DIRECTOR: Jeff Wadlow
NOT A PART OF OUR COLLECTION
May Contain Spoilers!
Will we be adding this to our collection? YES
Kick-Ass (2010) may have been a controversial and cult classic comic book adaptation, but it wasn’t the hit that many think that it was. Ground-breaking, clever and touched by realism, Kick-Ass deals with the real and serious issues of donning a mask and becoming a comic book hero and all the very real traumas which would befall you, whilst creating a hyper-reality in which to ground the film.
In short, whilst Kick-Ass may take its violence seriously and understand that real super-villains would be brutal and ruthless, the comedy aspects take away just enough of the sting to make this palatable and enjoyable, well the first one at least.
Kick-Ass 2 has a smaller budget for a start and it times it shows, but the biggest issue is that it is hamstrung by trying too hard to match its predecessor, whilst taking it up a notch. The source comic books did this too and the film does tone some scenes down particularly, that of the potential rape of a leading character, who was raped in the comic, but not here, a good choice and a clever solution to avoid it too. And there are some unexpected moments, such as the frightening looking Colonel Stars and Stripes (Jim Carey) who is not a vicious as he first appears.
But its characters such a Carey’s who are wasted. He has very little screen time and it feels that most of the plot is focusing around Mindy/Hit Girl (Chloë Grace Moretz) and her angst over her identity as either a 15-year-old high school girl or real superhero, Hit Girl, the perverse creation of her late father, Big Daddy (Nic Cage). Hit Girl, obviously being the hero that we want to see, but don’t for most of the movie.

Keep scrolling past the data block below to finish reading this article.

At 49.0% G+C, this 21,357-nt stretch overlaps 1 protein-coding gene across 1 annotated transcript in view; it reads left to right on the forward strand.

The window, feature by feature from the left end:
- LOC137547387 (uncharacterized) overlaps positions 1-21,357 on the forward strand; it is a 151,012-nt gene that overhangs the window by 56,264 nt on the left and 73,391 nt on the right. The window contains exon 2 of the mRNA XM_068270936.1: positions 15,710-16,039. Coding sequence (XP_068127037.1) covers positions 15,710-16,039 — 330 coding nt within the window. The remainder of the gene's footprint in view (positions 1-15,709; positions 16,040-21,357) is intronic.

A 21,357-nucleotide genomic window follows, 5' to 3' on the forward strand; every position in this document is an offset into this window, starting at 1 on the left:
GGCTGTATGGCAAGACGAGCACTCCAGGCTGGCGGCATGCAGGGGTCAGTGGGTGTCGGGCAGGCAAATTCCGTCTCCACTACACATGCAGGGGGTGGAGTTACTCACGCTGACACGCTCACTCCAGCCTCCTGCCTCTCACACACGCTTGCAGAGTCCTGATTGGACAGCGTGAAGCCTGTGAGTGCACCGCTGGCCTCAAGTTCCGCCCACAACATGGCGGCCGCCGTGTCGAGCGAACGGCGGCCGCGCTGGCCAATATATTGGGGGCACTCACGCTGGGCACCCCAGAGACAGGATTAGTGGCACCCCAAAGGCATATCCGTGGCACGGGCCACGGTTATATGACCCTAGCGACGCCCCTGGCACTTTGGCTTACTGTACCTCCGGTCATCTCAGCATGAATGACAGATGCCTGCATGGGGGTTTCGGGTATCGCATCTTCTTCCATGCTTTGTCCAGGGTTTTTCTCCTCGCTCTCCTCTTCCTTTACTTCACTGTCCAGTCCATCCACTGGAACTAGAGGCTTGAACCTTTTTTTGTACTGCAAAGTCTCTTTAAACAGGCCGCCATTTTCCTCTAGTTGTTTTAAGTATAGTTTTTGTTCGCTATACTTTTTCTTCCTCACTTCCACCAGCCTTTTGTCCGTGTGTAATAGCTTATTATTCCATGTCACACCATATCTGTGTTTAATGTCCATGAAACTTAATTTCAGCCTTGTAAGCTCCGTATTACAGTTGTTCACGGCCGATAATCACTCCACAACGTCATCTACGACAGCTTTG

There’s a well judged van chase scene towards the end, following a brutal scene involving Kick-Ass’s (Aaron Taylor-Johnson) father and even though it’s moments like this where the modest $18 million budget shows, this is possibly the high point of the movie, as Kick-Ass has been bundled into a van by the The Mother-f****r’s (Christopher Mintz-Plasse) henchmen and the sense is palpable that if he is not saved here, he will be dead sooner rather than later.
It’s this moment that brings the whole notion behind Kick-Ass to fruition, the feeling that this is a brutal world and a relatable one, where villains don’t keep their enemies alive for long, where real brutal, ruthless and effective tactics are employed to stuff out their enemies, such as rape and torture as well a quick bullet to the back of the head.
The problem is that the tone is muddled. Is this a hard-hitting gritty drama of a comic book parody? The truth is that it’s both and it kind of works in both ways but is also fails, as it is a hard sell. Love the score by Henry Jackman, who seems to have composed a real gem of theme, something missing in modern cinema at the moment and overall, this is a passable sequel but in to way in danger of outshining it’s predecessor.